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Medical Doctors Recommend Regular Vision Screenings to Identify Eye Issues in Children and Young Adults

10/05/2011   10:57:00 AM

Proposal Meets Minimum Insurance Coverage Mandate Set in Health-Care Law

WASHINGTON, D.C. AND SAN FRANCISCO – A coalition of medical doctors is recommending regular eye screenings for children and young adults as an evidence-based, cost-effective plan for providing vision benefits mandated by the Affordable Care Act. The American Academy of Ophthalmology, along with the American Academy of Pediatrics and the American Association for Pediatric Ophthalmology and Strabismus, outlines specific eye-related services in Children and Vision Care, presented to the Department of Health and Human Services (HHS). The agency is in the process of defining an essential health-benefits package – including pediatric vision care – that must be included in qualified health plans available through state insurance plan exchanges, called for in the Affordable Care Act.

Adopting the recommendation of the medical associations provides a strategic means to significantly and positively impact the lives of children. The associations recommend essential vision benefits: 

  • Begin with regular eye screenings in the doctor's office, the community and the schools.
  • Cover a comprehensive eye exam – including refraction – for children or adolescents who fail a screening, have an unfavorable risk assessment, report a visual problem, or who cannot complete a screening due to such factors as a developmental delay.
  • Include glasses, contact lenses, or low vision aids, determined to be necessary by a licensed ophthalmologist or optometrist.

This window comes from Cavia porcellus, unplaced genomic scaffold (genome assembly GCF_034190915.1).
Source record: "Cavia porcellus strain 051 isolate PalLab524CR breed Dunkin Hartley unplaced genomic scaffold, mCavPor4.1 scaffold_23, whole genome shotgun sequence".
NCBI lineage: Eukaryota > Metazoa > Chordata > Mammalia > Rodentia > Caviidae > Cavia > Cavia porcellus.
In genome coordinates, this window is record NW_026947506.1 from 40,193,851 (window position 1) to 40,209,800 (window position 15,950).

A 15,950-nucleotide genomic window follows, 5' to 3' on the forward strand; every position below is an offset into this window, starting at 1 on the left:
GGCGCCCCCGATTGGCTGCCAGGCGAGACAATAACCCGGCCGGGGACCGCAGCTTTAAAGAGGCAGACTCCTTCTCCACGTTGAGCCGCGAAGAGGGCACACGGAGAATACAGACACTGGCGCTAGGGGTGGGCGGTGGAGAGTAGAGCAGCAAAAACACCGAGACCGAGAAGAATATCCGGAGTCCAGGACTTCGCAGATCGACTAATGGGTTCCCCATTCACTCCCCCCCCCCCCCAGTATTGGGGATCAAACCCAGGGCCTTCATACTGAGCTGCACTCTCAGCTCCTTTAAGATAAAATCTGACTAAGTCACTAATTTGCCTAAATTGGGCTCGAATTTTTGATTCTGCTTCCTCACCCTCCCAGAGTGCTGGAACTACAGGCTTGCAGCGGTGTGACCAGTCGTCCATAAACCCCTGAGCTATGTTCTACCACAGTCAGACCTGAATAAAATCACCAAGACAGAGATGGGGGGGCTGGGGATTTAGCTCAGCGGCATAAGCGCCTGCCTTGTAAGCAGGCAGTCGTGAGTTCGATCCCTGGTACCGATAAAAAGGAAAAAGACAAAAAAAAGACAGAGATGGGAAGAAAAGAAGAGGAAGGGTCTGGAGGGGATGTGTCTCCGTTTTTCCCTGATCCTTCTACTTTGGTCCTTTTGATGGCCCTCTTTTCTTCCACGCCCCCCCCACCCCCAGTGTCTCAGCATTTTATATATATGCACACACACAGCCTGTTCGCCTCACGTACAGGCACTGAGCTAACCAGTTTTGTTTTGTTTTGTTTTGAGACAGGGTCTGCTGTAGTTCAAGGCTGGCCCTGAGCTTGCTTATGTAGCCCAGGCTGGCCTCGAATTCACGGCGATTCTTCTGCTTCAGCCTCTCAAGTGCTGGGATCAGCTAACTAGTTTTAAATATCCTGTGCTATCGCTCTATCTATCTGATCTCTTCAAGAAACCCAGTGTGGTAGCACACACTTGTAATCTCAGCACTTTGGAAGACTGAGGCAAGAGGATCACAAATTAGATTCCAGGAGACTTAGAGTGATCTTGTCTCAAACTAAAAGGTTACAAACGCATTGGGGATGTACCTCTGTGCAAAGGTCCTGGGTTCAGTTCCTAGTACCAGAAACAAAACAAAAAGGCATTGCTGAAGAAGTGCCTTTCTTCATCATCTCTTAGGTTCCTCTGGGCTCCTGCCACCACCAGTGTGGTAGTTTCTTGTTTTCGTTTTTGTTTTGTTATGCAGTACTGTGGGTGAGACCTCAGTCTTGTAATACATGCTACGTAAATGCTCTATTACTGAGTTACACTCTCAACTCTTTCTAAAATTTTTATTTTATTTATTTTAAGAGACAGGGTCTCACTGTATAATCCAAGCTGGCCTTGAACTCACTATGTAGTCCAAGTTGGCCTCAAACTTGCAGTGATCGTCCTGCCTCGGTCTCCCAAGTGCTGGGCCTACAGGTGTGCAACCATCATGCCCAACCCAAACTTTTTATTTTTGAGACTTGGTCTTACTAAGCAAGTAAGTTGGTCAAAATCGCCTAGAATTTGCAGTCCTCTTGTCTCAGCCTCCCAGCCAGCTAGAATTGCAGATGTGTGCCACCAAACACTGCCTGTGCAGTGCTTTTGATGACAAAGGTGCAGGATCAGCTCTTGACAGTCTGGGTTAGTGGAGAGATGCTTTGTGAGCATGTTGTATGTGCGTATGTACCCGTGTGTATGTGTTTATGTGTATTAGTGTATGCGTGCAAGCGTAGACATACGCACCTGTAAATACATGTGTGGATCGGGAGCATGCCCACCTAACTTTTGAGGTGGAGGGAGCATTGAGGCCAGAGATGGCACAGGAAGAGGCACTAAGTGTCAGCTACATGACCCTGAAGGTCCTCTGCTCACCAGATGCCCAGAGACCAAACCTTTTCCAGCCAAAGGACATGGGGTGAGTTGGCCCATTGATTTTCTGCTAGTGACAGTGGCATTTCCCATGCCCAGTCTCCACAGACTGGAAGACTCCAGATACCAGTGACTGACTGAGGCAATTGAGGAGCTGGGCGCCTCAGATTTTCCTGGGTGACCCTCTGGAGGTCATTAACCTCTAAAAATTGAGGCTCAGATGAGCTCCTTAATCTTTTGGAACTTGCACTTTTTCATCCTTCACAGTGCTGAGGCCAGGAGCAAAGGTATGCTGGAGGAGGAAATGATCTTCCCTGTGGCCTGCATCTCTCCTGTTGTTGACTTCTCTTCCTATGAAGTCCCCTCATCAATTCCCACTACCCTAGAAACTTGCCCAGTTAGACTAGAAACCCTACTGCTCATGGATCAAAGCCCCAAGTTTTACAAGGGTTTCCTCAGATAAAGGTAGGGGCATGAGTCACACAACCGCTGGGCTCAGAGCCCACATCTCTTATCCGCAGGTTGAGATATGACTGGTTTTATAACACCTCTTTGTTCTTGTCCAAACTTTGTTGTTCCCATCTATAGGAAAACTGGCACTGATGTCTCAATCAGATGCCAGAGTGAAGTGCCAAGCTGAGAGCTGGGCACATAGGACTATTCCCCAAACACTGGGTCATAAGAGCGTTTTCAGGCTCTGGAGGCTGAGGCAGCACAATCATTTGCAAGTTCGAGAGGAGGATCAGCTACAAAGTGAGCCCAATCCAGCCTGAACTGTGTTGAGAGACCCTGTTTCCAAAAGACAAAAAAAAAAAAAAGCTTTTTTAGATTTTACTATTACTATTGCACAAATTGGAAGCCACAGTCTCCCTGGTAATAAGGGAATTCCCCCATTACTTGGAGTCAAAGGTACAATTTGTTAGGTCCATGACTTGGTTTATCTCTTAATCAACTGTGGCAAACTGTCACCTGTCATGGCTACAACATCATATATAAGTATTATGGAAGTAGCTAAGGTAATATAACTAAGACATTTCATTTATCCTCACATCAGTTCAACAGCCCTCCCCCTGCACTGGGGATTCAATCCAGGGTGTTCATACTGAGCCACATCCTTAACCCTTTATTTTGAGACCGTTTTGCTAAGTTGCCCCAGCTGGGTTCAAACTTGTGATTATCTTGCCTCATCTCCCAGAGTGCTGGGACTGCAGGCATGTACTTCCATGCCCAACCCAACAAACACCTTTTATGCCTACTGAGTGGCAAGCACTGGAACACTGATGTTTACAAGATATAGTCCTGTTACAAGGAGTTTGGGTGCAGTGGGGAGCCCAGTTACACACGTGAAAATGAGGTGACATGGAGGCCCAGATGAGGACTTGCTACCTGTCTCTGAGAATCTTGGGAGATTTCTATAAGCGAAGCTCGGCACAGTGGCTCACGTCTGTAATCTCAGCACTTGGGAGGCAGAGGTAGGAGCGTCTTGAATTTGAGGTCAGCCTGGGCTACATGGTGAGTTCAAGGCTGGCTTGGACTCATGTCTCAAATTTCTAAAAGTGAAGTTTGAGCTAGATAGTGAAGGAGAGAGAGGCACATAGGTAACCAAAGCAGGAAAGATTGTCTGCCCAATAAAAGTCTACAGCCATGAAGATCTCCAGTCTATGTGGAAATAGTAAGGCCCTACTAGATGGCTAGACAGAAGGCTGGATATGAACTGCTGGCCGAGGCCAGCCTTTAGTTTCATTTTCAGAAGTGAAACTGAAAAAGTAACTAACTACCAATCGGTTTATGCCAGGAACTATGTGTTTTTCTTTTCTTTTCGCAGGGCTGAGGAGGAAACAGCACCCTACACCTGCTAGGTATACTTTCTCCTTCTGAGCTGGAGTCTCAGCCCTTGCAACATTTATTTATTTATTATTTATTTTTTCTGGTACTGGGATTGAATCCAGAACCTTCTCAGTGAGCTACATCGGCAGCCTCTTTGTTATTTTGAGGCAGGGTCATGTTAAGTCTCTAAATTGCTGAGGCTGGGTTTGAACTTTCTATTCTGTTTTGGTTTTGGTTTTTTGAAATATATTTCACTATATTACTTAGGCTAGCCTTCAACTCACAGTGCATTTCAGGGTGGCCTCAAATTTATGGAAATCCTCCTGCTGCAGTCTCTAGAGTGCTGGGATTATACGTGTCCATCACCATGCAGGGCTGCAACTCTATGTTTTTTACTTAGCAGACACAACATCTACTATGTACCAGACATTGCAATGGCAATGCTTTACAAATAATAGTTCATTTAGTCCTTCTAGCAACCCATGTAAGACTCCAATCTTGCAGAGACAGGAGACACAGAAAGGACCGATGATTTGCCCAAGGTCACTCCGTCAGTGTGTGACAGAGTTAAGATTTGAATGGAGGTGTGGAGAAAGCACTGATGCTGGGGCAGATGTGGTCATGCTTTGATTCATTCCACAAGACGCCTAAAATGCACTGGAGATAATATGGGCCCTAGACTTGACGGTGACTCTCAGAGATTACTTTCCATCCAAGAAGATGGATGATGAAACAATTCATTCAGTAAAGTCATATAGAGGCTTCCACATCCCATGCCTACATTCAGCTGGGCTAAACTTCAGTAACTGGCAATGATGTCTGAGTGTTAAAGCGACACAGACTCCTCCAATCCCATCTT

Instituting regular screenings for all children provides multiple opportunities throughout a child's preschool and school-age years to effectively identify disease or detect problems. This is a national health goal under Healthy People 2020, the science-based, 10-year national objective for improving the health of all Americans.

"Congress' mandate to include children's vision in the health care reform law greatly expands the potential for identifying eye-related issues in children and adolescents from birth to 21-years old," said Michael X. Repka, MD, medical director for governmental affairs for the American Academy of Ophthalmology. "States consistently have recognized that screenings are the most effective, practical method for identifying children with eye problems, and it is logical that the federal government be consistent in establishing pediatric vision-care benefits."

The joint medicine recommendation differs from a more complex and expensive proposal by optometrists and eye-glass frame manufacturers, which calls for annual comprehensive eye exams as the identification mechanism. Medicine's recommendation is consistent with Bright Futures guidelines developed by the HHS Health Resources and Services Administration and the American Academy of Pediatrics that has wide support among children advocates; guidelines of the United States Preventative Services Task Force, an independent panel of non-federal experts in prevention and evidence-based medicine; and Medicaid Early Periodic Screening, Diagnosis and Treatment guidelines used by the Centers for Medicare and Medicaid Services and the states.

HHS likely will release its determination of essential health benefits – including children's vision – this fall. Health plans participating in the state insurance exchanges will be required to include these benefits beginning on Jan. 1, 2014.

Note to media: Full text of Children and Vision Care is available from the Academy's media relations department.

About the American Academy of Ophthalmology
The American Academy of Ophthalmology is the world's largest association of eye physicians and surgeons—Eye M.D.s—with more than 30,000 members worldwide. Eye health care is provided by the three "O's" – ophthalmologists, optometrists and opticians. It is the ophthalmologist, or Eye M.D., who can treat it all: eye diseases and injuries, and perform eye surgery. To find an Eye M.D. in your area, visit the Academy's Web site at www.aao.org. The Academy's EyeSmart® public education program works to educate the public about the importance of eye health and to empower people to preserve their healthy vision, by providing the most trusted and medically accurate information about eye diseases, conditions and injuries. Visit www.geteyesmart.org to learn more.

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